Republic of Ireland won't be intimidated by trip to Windsor Park for play-off final, says Mick McCarthy

The Republic of Ireland won't be intimidated by a trip to Windsor Park if they make Euro 2020 play-off final against North says Mick McCarthy
Andy Watters

THE Republic of Ireland’s players will not be intimidated by a trip to Windsor Park should they and Northern Ireland both come through their Euro 2020 play-off semi-finals on March 26, says Mick McCarthy.

McCarthy’s Republic take on Slovakia in Bratislava the same day Michael O’Neill’s Northern Ireland side meets Bosnia and Herzegovina in Zenica and victories for both will result in a ‘Path B’ final in Belfast on March 31.

McCarthy, who experienced Windsor Park’s partisan atmosphere in a scoreless World Cup qualifier back in 1988, remarked that the Donegall Avenue ground will be “a lovely place to play” but said his concentration was focussed on the trip to Slovakia.

“I’m not going to be intimidated or scared about going to Windsor Park to be quite honest and I don’t think the players would be,” said the former Celtic and Manchester City centre-back in Dublin yesterday.

“If that’s where we end up because we’ve beat Slovakia and they have beaten Bosnia I’ll be delighted. If we end up playing them then that means we’ve won the first game and we’re in the final then, aren’t we?

“But, being intimidated, no, I don’t think so. If Darren Randolph and Matt Doherty or Seamus Coleman and Duffer (Shane Duffy) and John Egan and Enda Stevens and Glenn Whelan get intimidated by going anywhere then we’ve got a real problem but I don’t think that’s the case. It might be the case if it’s kids playing.”

McCarthy hinted yesterday that he will be putting his faith in his experienced players for the trip to Bratislava and, should the Republic win that game, the subsequent clash with Northern Ireland.

When asked how he saw the North’s meeting with Bosnia and Herzegovina going, he replied: “I’ve no idea”.

“Northern Ireland are in Bosnia so they have a real tough task as well. But I’ve not given it that much consideration, the only way it will affect us is if we beat Slovakia so I should really put all my efforts into thinking (about that game).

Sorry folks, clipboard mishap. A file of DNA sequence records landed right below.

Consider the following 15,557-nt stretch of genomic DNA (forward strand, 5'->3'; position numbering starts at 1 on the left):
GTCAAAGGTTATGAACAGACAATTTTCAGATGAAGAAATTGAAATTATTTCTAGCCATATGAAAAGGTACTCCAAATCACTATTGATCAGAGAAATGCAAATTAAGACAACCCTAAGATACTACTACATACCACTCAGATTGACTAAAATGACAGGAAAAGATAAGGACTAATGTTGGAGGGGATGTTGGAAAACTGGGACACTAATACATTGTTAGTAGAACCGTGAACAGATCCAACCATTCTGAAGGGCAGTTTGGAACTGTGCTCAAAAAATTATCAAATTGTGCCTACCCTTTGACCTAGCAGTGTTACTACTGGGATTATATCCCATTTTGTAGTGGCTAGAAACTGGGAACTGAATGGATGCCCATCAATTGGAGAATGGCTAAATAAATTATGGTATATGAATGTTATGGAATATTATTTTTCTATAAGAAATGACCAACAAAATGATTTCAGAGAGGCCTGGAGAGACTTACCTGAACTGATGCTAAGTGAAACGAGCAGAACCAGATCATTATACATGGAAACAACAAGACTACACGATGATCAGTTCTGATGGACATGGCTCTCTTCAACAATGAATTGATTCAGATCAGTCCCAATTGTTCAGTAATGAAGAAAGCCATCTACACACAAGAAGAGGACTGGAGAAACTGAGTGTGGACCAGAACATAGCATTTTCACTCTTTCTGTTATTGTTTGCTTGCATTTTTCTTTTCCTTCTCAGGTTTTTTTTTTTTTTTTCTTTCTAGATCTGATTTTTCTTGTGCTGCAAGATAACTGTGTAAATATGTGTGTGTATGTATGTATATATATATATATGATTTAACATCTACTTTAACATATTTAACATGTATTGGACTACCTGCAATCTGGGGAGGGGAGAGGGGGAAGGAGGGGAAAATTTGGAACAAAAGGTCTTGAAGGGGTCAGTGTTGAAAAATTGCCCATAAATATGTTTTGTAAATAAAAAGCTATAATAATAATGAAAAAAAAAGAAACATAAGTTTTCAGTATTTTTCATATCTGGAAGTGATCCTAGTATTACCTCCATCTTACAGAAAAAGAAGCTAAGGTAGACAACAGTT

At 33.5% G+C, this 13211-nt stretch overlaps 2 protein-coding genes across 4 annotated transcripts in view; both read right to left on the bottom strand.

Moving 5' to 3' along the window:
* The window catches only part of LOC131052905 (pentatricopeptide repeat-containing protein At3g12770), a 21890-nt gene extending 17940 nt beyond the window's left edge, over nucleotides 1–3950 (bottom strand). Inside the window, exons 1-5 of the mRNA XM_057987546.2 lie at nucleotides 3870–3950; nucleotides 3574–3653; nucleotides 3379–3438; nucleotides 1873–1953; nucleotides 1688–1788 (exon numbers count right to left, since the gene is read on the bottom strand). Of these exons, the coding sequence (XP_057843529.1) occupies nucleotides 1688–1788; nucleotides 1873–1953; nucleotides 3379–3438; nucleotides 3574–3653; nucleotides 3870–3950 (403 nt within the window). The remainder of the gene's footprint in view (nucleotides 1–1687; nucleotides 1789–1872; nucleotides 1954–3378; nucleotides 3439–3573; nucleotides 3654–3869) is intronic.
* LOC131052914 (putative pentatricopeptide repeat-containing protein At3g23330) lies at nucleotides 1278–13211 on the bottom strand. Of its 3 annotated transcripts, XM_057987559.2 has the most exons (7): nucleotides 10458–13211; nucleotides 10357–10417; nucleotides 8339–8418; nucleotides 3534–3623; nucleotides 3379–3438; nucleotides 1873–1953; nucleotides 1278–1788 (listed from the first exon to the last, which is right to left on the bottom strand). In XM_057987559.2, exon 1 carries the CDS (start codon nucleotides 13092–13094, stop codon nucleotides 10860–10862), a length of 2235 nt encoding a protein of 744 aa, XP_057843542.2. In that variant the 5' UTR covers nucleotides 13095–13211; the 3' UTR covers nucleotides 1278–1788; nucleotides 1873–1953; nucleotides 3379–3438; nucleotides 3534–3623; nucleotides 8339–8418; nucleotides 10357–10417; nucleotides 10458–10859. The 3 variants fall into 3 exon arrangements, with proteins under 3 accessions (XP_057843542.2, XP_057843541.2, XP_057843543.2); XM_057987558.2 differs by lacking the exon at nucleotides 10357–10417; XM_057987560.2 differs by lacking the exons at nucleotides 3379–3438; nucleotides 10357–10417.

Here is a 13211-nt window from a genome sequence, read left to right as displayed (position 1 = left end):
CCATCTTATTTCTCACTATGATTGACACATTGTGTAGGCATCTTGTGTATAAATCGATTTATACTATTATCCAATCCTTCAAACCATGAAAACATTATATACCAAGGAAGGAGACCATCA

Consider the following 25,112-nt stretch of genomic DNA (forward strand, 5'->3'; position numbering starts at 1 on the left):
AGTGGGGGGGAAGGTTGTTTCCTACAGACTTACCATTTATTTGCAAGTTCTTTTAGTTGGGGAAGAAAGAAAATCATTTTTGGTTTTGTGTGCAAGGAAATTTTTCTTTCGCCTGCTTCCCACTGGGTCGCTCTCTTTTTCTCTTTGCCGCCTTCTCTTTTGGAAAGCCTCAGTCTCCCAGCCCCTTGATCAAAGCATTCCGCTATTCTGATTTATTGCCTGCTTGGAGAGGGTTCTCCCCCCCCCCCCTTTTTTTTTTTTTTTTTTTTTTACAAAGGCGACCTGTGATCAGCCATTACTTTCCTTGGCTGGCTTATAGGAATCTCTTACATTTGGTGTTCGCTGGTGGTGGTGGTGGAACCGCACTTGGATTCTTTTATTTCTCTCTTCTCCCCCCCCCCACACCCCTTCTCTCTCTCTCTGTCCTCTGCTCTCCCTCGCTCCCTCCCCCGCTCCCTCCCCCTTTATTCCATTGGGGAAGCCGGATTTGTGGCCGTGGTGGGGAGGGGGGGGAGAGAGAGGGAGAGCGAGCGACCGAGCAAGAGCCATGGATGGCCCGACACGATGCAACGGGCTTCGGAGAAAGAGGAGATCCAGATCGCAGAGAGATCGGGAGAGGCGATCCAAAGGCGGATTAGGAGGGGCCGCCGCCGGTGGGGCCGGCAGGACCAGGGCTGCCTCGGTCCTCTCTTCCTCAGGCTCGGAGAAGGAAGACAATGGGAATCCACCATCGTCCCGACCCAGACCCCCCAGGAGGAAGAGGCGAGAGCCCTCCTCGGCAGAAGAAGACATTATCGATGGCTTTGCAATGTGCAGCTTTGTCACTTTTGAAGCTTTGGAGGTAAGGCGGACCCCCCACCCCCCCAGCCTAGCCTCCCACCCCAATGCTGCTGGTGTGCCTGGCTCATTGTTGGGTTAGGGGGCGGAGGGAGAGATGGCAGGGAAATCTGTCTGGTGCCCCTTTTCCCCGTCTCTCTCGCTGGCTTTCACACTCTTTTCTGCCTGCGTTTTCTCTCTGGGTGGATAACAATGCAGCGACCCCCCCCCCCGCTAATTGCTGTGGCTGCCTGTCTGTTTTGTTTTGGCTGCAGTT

“Don’t get me wrong, I’ve got a little bit of an eye on it but in terms of who would win it I don’t know.

“I’ve seen Northern Ireland play because we watched most of their games but I haven’t seen Bosnia play and I’m not going to concentrate on them until I’ve got my head round Slovakia.”

In his first stint as manager, McCarthy’s side won in Cyprus and then Andorra on their way to the 2002 World Cup. The Republic last won back-to-back away games in 2016 when Martin O’Neill’s men won 3-1 in Modolva and then 1-0 in Austria with James McClean scoring three of their four goals.

“We all know it’s hard but we’ve got to believe we can (win both),” said McCarthy.

“The first one is the key one and if we win the first one I think we’ll win the second one. It’s all about momentum and if we win the first game, wherever we go I think we’ll win the other one but we’ve got to beat Slovakia first and they are no mugs by any stretch.”

After the disappointment of a goalless draw in Georgia was followed by a 2-0 loss in Switzerland that scuppered the Republic’s chances of automatic qualification for Euro 2020, McCarthy said his side’s display in their final group game against Denmark was the best of his second spell as manager.

“We controlled the game and controlled big parts of it with the ball,” he said.

“I thought that we controlled it without the ball. They had one shot on target and, of course, it ended up in the back of the net.

"So it was the best performance that we have produced. Overall, the complete performance."

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